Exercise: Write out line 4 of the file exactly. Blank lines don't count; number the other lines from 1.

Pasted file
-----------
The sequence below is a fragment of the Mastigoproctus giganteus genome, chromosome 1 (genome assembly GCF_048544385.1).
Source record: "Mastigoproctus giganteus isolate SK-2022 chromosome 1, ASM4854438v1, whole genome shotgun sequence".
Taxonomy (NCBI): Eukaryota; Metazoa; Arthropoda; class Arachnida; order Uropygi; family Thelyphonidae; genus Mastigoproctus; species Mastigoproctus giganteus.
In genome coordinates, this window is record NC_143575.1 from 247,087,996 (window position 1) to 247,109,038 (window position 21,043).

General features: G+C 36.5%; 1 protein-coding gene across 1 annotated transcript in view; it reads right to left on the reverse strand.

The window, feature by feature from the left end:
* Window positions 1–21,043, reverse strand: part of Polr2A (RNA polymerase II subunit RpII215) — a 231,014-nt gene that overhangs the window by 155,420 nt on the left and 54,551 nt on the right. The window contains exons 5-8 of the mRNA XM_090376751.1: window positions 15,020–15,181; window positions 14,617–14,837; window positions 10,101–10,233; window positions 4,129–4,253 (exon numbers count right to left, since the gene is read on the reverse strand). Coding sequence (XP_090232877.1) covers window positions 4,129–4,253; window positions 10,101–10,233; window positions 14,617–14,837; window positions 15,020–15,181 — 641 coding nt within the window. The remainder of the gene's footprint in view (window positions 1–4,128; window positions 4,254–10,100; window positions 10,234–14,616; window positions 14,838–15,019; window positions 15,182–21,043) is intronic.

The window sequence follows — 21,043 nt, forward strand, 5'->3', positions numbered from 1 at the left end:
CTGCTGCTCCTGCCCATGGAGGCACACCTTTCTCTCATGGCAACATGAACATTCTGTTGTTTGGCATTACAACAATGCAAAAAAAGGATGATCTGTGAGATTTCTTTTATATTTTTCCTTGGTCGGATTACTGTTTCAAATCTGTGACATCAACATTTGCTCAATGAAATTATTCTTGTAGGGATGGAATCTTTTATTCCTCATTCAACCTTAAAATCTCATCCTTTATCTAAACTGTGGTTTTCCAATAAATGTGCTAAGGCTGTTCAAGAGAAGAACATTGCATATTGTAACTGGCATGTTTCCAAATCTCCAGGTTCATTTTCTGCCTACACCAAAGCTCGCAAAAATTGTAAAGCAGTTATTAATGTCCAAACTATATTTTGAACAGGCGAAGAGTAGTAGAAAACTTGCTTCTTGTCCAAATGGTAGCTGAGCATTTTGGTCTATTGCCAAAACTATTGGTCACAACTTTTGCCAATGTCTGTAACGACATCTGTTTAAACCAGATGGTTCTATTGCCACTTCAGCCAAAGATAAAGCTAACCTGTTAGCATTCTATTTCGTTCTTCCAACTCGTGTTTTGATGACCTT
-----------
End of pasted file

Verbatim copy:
In genome coordinates, this window is record NC_143575.1 from 247,087,996 (window position 1) to 247,109,038 (window position 21,043).